You want to be certain you’re not being taken advantage of. 

That’s made more difficult when you’re looking for telecommuting work. Writing and editing are often jobs that are done from your location, with the finished product emailed to the place which has hired you, or that you hope will buy what you’ve created. When you’re not able to physically go to a location and check it out, it’s harder to know if the company is legit. We rely on writers’s guilds, sites like Writer Beware, forums, friends in the business and even Twitter to tell us when a publisher or market is bad news. Whenever possible we ask someone who’s had direct experience with the job we want.

Scammers are everywhere, whether it’s the guy who hires you as a receptionist and then expects you to work through your unpaid lunch hour, or an Internet-based position asking you to pay for the privilege of even applying to work for them. The farther away you get from “traditional” employment and the closer you get to freelancing from home, the more diligent you need to be in protecting yourself. This means not just turning down work from companies you can prove are bad, but also not exposing your personal data to companies you can’t prove are honest. The easiest way for you to do that is to Google them. I’ll give you an example:

Last night someone I know from the writing community asked if I was interested in some content creation work. This is writing copy for a website, including SEO keywords and certain marketing hot points. It’s not difficult if you’ve got experience in it (I do) and it either pays decently, or is a complete scam. What I mean is, a great number of Internet-only companies ask writers to do this kind of work and then either don’t pay them, harvesting “free” content which they then sell to others, or the entire thing is a front designed to get a person’s bank account info and social security number (as part of the hiring process).

I don’t know this person in real life, but I have interacted with them online for over a year, both on Twitter and Facebook. This person comments and writes reviews and talks about normal life things, so I have reason to believe they are a live human. Also, they’ve talked for quite a while about working in a physical office, so I believe that is true too. I was willing to look into the job because of all of these factors. Without it, if some random person had tweeted me a link to a non-US “Internet solutions” company, I’d have turned it down flat.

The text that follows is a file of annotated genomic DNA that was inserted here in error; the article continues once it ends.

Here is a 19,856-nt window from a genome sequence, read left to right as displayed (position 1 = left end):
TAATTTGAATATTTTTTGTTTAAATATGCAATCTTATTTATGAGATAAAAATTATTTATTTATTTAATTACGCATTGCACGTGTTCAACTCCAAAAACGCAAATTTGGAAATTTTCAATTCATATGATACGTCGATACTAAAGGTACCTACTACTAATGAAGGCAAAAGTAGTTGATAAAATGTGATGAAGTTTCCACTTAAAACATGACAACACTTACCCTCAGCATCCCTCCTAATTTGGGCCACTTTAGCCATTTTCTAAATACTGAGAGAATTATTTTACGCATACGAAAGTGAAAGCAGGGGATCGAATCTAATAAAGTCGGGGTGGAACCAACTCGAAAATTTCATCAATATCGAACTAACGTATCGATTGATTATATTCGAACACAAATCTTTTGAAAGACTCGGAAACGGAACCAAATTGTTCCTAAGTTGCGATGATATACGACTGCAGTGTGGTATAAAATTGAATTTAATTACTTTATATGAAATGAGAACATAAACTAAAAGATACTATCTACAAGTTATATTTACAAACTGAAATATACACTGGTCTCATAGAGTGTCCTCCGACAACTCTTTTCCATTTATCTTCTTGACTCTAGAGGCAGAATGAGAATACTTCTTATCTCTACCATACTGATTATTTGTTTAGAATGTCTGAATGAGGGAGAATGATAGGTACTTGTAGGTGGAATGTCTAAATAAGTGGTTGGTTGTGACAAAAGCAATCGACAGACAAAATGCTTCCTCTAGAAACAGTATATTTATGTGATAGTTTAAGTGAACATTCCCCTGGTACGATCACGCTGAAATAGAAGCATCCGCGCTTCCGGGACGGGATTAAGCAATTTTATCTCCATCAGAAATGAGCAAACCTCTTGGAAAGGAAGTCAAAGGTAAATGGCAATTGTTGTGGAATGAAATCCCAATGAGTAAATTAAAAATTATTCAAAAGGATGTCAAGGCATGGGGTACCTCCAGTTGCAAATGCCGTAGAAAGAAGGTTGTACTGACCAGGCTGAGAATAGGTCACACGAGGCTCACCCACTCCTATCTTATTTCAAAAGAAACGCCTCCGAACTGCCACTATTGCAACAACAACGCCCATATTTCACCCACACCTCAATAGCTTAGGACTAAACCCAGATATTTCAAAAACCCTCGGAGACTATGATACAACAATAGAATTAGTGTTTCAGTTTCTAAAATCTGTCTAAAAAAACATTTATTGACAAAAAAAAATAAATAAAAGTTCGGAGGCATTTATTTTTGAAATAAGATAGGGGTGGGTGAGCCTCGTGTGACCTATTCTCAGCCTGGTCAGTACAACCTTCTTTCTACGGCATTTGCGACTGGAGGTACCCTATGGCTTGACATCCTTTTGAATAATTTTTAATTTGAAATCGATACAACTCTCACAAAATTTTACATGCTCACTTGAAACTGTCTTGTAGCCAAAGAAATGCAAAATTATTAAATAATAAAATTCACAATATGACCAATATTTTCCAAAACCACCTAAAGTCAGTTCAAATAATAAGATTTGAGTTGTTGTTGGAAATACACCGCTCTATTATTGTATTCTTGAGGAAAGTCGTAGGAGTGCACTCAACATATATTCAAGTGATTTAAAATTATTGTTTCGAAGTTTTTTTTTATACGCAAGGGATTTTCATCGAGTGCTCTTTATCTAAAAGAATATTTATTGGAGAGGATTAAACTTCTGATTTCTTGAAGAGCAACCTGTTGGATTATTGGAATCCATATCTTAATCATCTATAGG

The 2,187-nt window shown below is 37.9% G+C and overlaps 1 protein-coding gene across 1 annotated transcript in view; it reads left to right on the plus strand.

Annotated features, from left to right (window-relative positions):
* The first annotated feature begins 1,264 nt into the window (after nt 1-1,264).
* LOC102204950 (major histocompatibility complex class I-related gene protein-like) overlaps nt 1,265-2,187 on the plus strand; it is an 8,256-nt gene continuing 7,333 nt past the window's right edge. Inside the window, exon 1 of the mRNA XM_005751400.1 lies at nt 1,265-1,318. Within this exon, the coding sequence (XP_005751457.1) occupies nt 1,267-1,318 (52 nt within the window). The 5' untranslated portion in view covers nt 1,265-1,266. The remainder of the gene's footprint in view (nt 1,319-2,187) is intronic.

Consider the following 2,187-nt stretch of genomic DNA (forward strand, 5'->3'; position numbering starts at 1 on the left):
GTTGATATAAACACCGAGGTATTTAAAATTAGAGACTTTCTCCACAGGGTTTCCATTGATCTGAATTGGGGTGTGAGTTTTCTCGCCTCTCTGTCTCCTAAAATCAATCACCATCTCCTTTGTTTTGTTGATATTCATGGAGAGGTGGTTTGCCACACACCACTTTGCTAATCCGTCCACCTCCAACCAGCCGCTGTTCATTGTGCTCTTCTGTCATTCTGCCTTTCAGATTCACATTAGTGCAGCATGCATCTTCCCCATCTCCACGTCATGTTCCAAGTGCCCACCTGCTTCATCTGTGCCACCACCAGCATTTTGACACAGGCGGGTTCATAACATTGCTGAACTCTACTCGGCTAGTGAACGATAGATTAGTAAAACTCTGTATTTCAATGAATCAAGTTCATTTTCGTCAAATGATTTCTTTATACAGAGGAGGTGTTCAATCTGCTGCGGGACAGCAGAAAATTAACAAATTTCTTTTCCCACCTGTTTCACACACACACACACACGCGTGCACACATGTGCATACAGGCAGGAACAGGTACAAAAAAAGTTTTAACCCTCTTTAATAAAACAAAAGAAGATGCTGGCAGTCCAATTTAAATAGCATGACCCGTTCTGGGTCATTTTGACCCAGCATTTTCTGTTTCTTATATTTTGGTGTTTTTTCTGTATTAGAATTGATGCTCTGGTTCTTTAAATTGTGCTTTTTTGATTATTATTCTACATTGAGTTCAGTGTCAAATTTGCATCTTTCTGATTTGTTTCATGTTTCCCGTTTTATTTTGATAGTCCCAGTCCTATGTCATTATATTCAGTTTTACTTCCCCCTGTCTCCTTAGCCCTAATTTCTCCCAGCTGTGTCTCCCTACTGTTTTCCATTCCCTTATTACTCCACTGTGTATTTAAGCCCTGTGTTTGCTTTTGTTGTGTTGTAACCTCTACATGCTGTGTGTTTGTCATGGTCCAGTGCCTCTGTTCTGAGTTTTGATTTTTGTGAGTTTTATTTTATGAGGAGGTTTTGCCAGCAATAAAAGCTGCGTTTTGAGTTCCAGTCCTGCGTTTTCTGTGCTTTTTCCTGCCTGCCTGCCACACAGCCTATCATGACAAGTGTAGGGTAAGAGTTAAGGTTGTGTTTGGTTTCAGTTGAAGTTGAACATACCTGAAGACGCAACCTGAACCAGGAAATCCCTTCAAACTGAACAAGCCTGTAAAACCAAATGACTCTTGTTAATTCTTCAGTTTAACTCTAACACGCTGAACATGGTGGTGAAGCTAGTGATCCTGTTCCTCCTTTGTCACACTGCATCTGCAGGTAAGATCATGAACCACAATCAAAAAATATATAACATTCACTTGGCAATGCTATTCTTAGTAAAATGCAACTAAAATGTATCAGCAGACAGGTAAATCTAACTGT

As it was, I agreed to have my email passed on to the person in charge of hiring writers. That guy, who we’ll call Bob, emailed me back right away, very enthusiastically, though he was about 12 hours ahead of me (in China, he said), meaning he was emailing me in the evening. Not impossible, but a tiny flag goes up. In his email he explains that it’s content creation, that he’s seen my website, and I’d be perfect. More tiny flags: he says he didn’t have time to look over my whole site before deciding I was a great fit for his company, and he also doesn’t know if the writing on the sample website (that he wanted me to look at for an example of what I’d do) was any good. He hadn’t looked at that either.

The pay is about 1 cent a word – not great, but that also meant they weren’t offering massive sums they didn’t plan to pay. 1 cent a word is just enough to feel slightly taken advantage of without being tipped off to a larger scam. He offered to send me style guides and more info. Okay, I said, send me your information. I wasn’t sold on the position yet, and there were some things swaying me against it, but it didn’t hurt me to find out more, as Bob would be sending it to an email address he already had. Nothing lost there.

I did ask how and how often freelancers worked, and got paid. Bob’s reply had enough in it to concern me more:

  • In two emails, he hadn’t told me the name of the company.
  • He didn’t just reply with info, he set me up with a login and temp password to their freelancer site, where I’d log in and work.
  • Getting paid meant submitting an invoice only once a month, and being paid via bank transfer 15 days later. Which means you could do work and not get paid for 45 days – not uncommon, but worth noting – AND it meant Bob was asking for my banking information.